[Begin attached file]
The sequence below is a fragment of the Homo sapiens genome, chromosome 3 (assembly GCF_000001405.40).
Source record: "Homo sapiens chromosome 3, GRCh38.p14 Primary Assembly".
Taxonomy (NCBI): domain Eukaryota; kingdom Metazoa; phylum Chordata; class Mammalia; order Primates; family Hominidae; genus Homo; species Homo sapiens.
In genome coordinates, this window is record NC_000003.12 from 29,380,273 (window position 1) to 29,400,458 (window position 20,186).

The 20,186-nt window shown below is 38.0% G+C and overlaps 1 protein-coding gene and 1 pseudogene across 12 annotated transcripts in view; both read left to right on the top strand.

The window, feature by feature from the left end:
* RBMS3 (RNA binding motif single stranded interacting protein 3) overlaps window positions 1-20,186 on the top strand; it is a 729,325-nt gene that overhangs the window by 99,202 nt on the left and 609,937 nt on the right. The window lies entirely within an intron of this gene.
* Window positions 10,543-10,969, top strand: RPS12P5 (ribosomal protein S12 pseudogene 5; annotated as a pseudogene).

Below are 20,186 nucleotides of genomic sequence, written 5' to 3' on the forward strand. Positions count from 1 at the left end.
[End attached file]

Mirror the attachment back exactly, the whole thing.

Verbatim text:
The sequence below is a fragment of the Homo sapiens genome, chromosome 3 (assembly GCF_000001405.40).
Source record: "Homo sapiens chromosome 3, GRCh38.p14 Primary Assembly".
Taxonomy (NCBI): domain Eukaryota; kingdom Metazoa; phylum Chordata; class Mammalia; order Primates; family Hominidae; genus Homo; species Homo sapiens.
In genome coordinates, this window is record NC_000003.12 from 29,380,273 (window position 1) to 29,400,458 (window position 20,186).

The 20,186-nt window shown below is 38.0% G+C and overlaps 1 protein-coding gene and 1 pseudogene across 12 annotated transcripts in view; both read left to right on the top strand.

The window, feature by feature from the left end:
* RBMS3 (RNA binding motif single stranded interacting protein 3) overlaps window positions 1-20,186 on the top strand; it is a 729,325-nt gene that overhangs the window by 99,202 nt on the left and 609,937 nt on the right. The window lies entirely within an intron of this gene.
* Window positions 10,543-10,969, top strand: RPS12P5 (ribosomal protein S12 pseudogene 5; annotated as a pseudogene).

Below are 20,186 nucleotides of genomic sequence, written 5' to 3' on the forward strand. Positions count from 1 at the left end.